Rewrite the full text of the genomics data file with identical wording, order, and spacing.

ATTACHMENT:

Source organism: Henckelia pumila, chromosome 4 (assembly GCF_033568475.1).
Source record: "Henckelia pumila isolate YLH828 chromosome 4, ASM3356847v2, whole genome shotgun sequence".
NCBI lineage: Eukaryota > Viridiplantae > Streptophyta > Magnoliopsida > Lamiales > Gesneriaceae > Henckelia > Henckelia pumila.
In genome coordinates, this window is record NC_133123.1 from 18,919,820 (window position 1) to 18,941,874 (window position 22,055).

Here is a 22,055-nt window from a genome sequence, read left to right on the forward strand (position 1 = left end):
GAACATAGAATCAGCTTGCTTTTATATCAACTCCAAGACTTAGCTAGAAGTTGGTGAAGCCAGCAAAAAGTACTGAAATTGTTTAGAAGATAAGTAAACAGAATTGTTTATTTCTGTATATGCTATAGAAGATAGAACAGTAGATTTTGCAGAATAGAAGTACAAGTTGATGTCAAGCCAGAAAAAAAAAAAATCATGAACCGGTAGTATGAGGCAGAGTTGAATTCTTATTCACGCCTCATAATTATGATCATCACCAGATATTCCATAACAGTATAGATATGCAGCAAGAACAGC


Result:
Source organism: Henckelia pumila, chromosome 4 (assembly GCF_033568475.1).
Source record: "Henckelia pumila isolate YLH828 chromosome 4, ASM3356847v2, whole genome shotgun sequence".
NCBI lineage: Eukaryota > Viridiplantae > Streptophyta > Magnoliopsida > Lamiales > Gesneriaceae > Henckelia > Henckelia pumila.
In genome coordinates, this window is record NC_133123.1 from 18,919,820 (window position 1) to 18,941,874 (window position 22,055).

Here is a 22,055-nt window from a genome sequence, read left to right on the forward strand (position 1 = left end):
GAACATAGAATCAGCTTGCTTTTATATCAACTCCAAGACTTAGCTAGAAGTTGGTGAAGCCAGCAAAAAGTACTGAAATTGTTTAGAAGATAAGTAAACAGAATTGTTTATTTCTGTATATGCTATAGAAGATAGAACAGTAGATTTTGCAGAATAGAAGTACAAGTTGATGTCAAGCCAGAAAAAAAAAAAATCATGAACCGGTAGTATGAGGCAGAGTTGAATTCTTATTCACGCCTCATAATTATGATCATCACCAGATATTCCATAACAGTATAGATATGCAGCAAGAACAGC